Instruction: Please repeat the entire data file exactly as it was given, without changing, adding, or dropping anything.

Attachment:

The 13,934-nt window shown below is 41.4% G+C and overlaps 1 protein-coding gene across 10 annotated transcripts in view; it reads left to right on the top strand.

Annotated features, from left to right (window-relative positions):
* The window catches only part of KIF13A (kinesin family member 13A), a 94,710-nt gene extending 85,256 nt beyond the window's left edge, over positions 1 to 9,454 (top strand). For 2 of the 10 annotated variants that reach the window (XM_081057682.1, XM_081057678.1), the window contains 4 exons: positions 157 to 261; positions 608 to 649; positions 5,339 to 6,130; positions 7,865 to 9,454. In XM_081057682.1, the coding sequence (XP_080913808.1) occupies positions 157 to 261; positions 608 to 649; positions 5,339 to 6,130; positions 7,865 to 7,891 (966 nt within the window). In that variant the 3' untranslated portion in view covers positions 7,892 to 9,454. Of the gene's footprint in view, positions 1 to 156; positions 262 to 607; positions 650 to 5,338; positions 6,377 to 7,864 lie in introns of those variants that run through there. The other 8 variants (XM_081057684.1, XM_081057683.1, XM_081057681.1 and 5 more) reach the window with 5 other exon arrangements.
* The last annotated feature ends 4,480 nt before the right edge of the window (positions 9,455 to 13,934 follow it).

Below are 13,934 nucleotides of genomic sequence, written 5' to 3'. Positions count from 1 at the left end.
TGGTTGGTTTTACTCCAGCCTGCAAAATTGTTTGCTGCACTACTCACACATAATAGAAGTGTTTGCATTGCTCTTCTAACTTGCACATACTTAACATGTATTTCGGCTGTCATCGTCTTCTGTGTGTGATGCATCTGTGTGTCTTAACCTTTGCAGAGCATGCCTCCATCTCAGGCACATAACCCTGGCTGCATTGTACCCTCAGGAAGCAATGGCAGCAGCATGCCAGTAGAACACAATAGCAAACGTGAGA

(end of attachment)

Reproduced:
The 13,934-nt window shown below is 41.4% G+C and overlaps 1 protein-coding gene across 10 annotated transcripts in view; it reads left to right on the top strand.

Annotated features, from left to right (window-relative positions):
* The window catches only part of KIF13A (kinesin family member 13A), a 94,710-nt gene extending 85,256 nt beyond the window's left edge, over positions 1 to 9,454 (top strand). For 2 of the 10 annotated variants that reach the window (XM_081057682.1, XM_081057678.1), the window contains 4 exons: positions 157 to 261; positions 608 to 649; positions 5,339 to 6,130; positions 7,865 to 9,454. In XM_081057682.1, the coding sequence (XP_080913808.1) occupies positions 157 to 261; positions 608 to 649; positions 5,339 to 6,130; positions 7,865 to 7,891 (966 nt within the window). In that variant the 3' untranslated portion in view covers positions 7,892 to 9,454. Of the gene's footprint in view, positions 1 to 156; positions 262 to 607; positions 650 to 5,338; positions 6,377 to 7,864 lie in introns of those variants that run through there. The other 8 variants (XM_081057684.1, XM_081057683.1, XM_081057681.1 and 5 more) reach the window with 5 other exon arrangements.
* The last annotated feature ends 4,480 nt before the right edge of the window (positions 9,455 to 13,934 follow it).

Below are 13,934 nucleotides of genomic sequence, written 5' to 3'. Positions count from 1 at the left end.
TGGTTGGTTTTACTCCAGCCTGCAAAATTGTTTGCTGCACTACTCACACATAATAGAAGTGTTTGCATTGCTCTTCTAACTTGCACATACTTAACATGTATTTCGGCTGTCATCGTCTTCTGTGTGTGATGCATCTGTGTGTCTTAACCTTTGCAGAGCATGCCTCCATCTCAGGCACATAACCCTGGCTGCATTGTACCCTCAGGAAGCAATGGCAGCAGCATGCCAGTAGAACACAATAGCAAACGTGAGA